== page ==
Nutgrass does go to seed, but it also spreads through producing long rhizomes and small tubers, which look like little nuts. When you cut it off with a hoe or a wheel hoe, the tubers and rhizomes remain in the ground, and will regrow. They spread into a thick carpet of nutgrass leaves that comes up again and again. Since I am not willing to use herbicides, I have been battling the nutgrass for a few years now, and the nutgrass has been winning. However, I think I have finally hit upon a method of getting the nutgrass out, tubers and all.
First I wheel hoed fairly deep. Here in northern California, now seems to be the right time. Timing is critical because now last year's tubers have shriveled and died, and the next crop of tubers are just now forming, so they aren't breaking off when I lift the tangles of nutgrass and shake off the dirt on the roots. I was using the 8" tall blade and cutting about 3" below grade. Then I turned around and do a second pass not quite as deep. This loosened the clumps of nutgrass so that they could be grabbed by both hands and sifted upwards together in sort of tangled bunches.
I dropped the nutgrass and a few other weeds growing with it, for instance purslane, into a wheelbarrow. When the wheelbarrow was full, I dumped out the weeds on a concrete slab that gets sun, and then spread them out with a bow rake, loosening more soil off the roots to hasten desiccation of the entire plant. Mature tubers are quite resistant to being dried out. They can sit there and wait for rain, like ticks waiting for a mammal to brush by (I hear ticks can hang onto a twig up to 8 years!).
After the nutgrass has dried out for a week or so of hot weather, I will cut some tubers to see if they are dead. When they are, I will compost them for a year. I think they may go in my compost tumbler with some chicken manure and enough water to reach the dampness of a wrung out sponge. I will turn it frequently and get a nice hot batch cooking. When I do a hot pile in my compost bins, the temperature gets up to 140 to 150 degrees Farenheit within a couple of days, so the nutgrass and chicken manure could be composted in a layered pile.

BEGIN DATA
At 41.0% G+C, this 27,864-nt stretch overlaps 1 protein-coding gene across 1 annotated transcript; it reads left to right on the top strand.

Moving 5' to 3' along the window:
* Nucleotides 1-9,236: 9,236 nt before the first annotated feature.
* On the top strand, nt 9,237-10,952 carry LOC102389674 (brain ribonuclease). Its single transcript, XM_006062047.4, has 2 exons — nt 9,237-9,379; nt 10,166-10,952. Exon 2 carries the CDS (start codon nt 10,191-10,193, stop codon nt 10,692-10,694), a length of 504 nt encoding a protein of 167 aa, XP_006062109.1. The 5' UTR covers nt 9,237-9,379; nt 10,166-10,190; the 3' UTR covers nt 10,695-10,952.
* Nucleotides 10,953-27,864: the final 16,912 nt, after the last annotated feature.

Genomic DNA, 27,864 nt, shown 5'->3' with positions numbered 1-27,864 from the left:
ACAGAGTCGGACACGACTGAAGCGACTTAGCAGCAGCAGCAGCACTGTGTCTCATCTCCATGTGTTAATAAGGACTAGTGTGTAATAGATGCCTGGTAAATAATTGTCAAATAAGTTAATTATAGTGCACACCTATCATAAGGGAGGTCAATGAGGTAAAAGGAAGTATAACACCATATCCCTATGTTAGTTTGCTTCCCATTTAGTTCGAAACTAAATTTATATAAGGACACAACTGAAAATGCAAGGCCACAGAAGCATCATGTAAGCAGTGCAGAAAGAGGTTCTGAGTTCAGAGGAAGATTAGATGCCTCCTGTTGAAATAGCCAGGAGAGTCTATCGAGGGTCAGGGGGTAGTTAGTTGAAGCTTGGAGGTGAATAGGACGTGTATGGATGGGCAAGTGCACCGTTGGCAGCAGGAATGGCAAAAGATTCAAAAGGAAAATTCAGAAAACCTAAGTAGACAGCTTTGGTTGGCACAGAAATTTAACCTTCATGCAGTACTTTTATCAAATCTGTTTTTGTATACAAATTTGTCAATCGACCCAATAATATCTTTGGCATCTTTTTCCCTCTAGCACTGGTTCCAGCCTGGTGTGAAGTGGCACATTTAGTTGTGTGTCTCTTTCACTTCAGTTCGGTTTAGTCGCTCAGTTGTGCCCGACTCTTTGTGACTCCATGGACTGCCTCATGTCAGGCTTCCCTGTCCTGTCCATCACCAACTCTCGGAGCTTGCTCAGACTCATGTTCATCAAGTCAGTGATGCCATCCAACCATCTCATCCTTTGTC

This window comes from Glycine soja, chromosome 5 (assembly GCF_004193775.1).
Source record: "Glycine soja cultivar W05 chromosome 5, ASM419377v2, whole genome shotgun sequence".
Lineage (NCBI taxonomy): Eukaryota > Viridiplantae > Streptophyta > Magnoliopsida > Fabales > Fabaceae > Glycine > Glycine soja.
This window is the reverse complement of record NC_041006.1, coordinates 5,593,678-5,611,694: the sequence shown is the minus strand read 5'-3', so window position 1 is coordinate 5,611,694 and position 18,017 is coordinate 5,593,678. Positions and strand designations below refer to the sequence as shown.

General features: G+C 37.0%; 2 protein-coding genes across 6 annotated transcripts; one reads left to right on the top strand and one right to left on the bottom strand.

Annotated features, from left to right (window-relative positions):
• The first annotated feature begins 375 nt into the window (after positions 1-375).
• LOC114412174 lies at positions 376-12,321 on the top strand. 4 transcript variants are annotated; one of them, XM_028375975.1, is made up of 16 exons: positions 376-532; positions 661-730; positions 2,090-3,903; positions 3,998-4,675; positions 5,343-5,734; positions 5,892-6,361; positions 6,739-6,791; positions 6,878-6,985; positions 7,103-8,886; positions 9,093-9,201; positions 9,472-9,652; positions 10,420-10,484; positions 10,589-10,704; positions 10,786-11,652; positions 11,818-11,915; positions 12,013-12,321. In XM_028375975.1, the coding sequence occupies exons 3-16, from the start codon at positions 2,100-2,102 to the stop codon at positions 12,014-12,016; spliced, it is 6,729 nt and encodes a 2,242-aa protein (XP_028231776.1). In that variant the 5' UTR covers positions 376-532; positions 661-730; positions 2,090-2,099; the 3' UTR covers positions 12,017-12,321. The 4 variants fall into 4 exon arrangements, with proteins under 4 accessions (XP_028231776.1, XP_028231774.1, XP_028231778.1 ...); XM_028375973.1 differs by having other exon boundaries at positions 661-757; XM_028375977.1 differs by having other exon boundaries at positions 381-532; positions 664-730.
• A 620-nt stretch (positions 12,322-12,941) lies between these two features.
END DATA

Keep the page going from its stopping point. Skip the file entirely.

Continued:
Knowing When Winter Squash is Ready to Harvest
With just a month, or so, left of summer, those rampant squash vines are likely hiding a bounty of mature squash under their leaves. We harvest winter squash when they've turned a deep color (butternuts will lose their green stripes), and when the skins are hard.
We cut our squash from the vines, leaving two or three inches of stem attached, as they'll store longer with stems on them. We do not recommend carrying the squash by the stem, for they could break off. If the stem does come off, we plan to use those squash earlier rather than storing them.
We store only our unblemished winter squash in a cool, dry place, and we prefer to not pile them up or have them touch each other, where space permits.
How to Use Winter Squash in the Kitchen
Butternut squash is one of our favorites. The fruits store well, and the flesh is flavorful when roasted, baked, steamed, or cooked in a nice black bean chili. We also like to use roasted butternut squash in fresh, handmade ravioli. We'll make a batch of fresh pasta dough (using our chicken's eggs) and fill the pockets of rolled dough with a mixture of roasted butternut squash, a little ricotta, some chopped sage leaves, a few grinds of black pepper, some salt, and a bit of fresh-ground nutmeg.
Making the fresh pasta is a wonderful way to spend an afternoon, and use home-grown eggs, squash, and herbs. The fresh pasta makes a lovely dinner that tastes so fresh and delicious. Roasted butternut squash is also excellent for making pumpkin pie.